Border

Despair among migrants in Juarez after U.S. Supreme Court upholds Trump asylum policy

Asylum ruling reaction

CIUDAD JUAREZ, Mexico - The U.S. Supreme Court upheld President Donald Trump's policy of seeking asylum in the first country an immigrant sets foot on.

 

That ruling sent shock waves among immigration advocacy groups because of how it could affect the thousands of immigrants trying to gain asylum in the U.S.

 

Juarez officials are uncertain what the ruling means to immigrants waiting in that city to cross into the U.S. to apply for asylum.

 

Right now, immigrant advocacy groups say immigrants will be exposed to the same unsafe conditions they fled  their country from if they are forced to seek asylum in Mexico.

 

"When I heard about that news, I was already on the list. That news came down when I was already here," said Alejandro Egaces, a Cuban national.

 

That list is where immigrants sign up for to wait for their number to be called before they can proceed to the U.S. to request asylum.

 

Alejandro has been waiting in Juarez for five months. He learned about the Supreme Court ruling upholding Trump's policy forcing immigrants to seek asylum in the first country they set foot on.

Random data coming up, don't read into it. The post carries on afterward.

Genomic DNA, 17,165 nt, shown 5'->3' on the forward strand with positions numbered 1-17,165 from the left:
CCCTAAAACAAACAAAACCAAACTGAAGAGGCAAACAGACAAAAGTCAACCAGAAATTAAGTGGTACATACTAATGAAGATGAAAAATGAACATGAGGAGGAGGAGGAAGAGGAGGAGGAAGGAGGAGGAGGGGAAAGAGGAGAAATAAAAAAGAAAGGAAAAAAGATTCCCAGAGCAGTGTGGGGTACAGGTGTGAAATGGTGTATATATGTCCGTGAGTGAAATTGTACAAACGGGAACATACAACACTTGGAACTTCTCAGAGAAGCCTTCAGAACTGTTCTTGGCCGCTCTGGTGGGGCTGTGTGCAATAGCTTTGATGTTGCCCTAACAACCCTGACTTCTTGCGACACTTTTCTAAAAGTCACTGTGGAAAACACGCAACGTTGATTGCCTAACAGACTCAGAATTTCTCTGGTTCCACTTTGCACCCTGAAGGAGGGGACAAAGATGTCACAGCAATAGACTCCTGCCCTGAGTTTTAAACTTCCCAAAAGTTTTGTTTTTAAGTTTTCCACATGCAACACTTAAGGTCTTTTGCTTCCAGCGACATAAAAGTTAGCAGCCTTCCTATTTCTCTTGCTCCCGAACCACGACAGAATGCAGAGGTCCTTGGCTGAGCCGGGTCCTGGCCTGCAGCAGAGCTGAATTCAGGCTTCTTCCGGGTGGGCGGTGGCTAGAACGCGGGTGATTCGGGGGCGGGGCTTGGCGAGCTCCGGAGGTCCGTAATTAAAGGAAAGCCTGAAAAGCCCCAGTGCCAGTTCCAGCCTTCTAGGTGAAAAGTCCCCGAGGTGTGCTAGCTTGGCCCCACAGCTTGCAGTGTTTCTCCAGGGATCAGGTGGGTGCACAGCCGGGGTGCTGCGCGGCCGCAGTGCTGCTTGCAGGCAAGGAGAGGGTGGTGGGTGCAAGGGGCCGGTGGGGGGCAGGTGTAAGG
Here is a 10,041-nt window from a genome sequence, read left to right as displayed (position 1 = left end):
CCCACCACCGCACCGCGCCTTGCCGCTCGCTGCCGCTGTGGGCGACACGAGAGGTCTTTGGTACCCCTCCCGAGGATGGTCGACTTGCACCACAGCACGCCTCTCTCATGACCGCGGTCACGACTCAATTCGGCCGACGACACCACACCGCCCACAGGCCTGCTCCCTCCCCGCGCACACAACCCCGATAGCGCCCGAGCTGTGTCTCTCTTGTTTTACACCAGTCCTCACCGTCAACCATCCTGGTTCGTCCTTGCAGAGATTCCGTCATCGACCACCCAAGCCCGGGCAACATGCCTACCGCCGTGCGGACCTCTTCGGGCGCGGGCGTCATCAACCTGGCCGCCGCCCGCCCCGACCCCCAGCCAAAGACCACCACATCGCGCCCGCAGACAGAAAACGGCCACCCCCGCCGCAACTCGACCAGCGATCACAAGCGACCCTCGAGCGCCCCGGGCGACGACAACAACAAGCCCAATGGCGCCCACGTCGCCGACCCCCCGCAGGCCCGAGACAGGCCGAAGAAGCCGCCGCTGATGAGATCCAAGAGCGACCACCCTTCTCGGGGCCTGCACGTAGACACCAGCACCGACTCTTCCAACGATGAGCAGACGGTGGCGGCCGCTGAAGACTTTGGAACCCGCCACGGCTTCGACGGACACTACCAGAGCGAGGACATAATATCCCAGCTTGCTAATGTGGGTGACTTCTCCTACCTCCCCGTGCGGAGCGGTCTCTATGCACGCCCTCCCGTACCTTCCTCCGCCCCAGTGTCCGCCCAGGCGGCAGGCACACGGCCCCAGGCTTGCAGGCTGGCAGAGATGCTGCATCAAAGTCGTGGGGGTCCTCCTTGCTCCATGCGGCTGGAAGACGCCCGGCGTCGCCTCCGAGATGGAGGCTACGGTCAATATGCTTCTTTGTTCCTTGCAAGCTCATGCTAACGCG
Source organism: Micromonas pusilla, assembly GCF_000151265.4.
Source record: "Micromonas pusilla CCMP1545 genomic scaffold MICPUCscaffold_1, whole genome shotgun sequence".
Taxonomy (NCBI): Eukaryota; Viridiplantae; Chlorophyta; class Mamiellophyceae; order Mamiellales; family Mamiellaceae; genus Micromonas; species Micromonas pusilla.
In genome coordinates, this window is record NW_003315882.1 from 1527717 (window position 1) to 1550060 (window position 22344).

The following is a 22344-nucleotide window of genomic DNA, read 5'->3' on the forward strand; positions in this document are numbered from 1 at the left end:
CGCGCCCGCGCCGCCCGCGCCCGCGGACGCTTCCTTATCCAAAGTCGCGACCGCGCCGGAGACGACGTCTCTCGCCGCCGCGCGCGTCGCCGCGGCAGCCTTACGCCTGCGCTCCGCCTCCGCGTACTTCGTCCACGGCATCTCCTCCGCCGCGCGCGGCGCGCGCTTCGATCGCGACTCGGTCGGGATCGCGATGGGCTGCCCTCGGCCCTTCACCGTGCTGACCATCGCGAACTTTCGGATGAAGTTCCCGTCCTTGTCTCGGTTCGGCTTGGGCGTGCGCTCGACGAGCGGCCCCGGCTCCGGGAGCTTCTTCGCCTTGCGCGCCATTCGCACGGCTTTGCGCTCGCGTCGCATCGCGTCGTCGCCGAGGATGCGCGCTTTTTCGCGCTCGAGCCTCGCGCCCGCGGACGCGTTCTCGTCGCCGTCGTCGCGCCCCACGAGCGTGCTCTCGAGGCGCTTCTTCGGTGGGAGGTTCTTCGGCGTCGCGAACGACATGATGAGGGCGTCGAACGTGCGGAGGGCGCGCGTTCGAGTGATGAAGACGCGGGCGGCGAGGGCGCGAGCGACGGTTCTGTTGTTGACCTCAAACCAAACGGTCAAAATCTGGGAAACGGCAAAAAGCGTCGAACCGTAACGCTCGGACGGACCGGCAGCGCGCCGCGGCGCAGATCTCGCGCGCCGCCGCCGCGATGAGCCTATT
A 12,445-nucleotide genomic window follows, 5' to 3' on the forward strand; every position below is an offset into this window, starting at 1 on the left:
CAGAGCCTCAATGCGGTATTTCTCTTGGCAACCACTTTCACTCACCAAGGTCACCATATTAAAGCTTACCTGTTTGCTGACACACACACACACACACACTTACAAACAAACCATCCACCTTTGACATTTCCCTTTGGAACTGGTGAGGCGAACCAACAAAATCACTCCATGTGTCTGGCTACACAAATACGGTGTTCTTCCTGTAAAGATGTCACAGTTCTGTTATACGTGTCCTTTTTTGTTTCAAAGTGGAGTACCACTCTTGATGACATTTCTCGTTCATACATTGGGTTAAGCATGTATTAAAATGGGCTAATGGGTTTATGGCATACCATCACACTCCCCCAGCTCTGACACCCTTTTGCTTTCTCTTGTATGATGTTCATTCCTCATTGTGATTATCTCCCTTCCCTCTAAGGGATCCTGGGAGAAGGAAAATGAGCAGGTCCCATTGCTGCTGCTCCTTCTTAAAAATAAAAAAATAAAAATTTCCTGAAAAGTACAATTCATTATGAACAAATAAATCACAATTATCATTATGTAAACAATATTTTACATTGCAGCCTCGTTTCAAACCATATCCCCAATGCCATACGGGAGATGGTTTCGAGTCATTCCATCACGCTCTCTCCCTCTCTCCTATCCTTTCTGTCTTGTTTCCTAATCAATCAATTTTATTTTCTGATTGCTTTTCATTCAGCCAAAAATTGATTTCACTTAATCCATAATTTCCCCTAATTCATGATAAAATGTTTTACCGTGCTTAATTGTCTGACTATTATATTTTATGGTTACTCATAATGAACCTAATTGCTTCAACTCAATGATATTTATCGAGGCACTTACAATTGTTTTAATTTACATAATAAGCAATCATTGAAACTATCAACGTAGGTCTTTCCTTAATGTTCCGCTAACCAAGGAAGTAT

"Sincerely, my dream of entering the country of my dreams, United States, is now beyond my reach." Alejandro added.

 

Alejandro says he will not seek asylum in Juarez, because he doesn't feel safe. 

 

Some Immigrant advocacy groups agree with Alejandro.

 

"We have seen so many of our clients be kidnaped, be raped." said Linda Rivas, executive director for the Las Americas immigrant advocacy group.

 

Chihuahua state officials are waiting to see how the ruling will affect the immigrant population in Juarez.

 

 "So we're still waiting to see how this will affect them. Many people are already very impatient, and very desperate," said Enrique Valenzuela, director of the Chihuaha state population agency.

 

And Valenzuela says many on the list are leaving Juarez in frustration.

 

He predicts that many of the 6,200 immigrants who were waiting have left, either to their home country or other parts of the border.

 

He knows this based on the numbers that are called out. "Because many don't show up." added Valenzuela.

 

Meanwhile, Alejandro's life is in limbo.

 

I asked him if he'll return to Cuba. He responded while keeping his glance on the Paso Del Norte Bridge, once his path to freedom.

 

"I cannot return to Cuba," he said.

 

Rivas with the Las Americas Immigrant advocacy center says the Supreme Court's ruling only upholds injunctions from lower courts, and is not the law of the land just yet.

 

She believes lower courts will rule on the merits of the case involving the first country asylum ruling, but thinks it could ultimatly go back to the Supreme Court for a final ruling.


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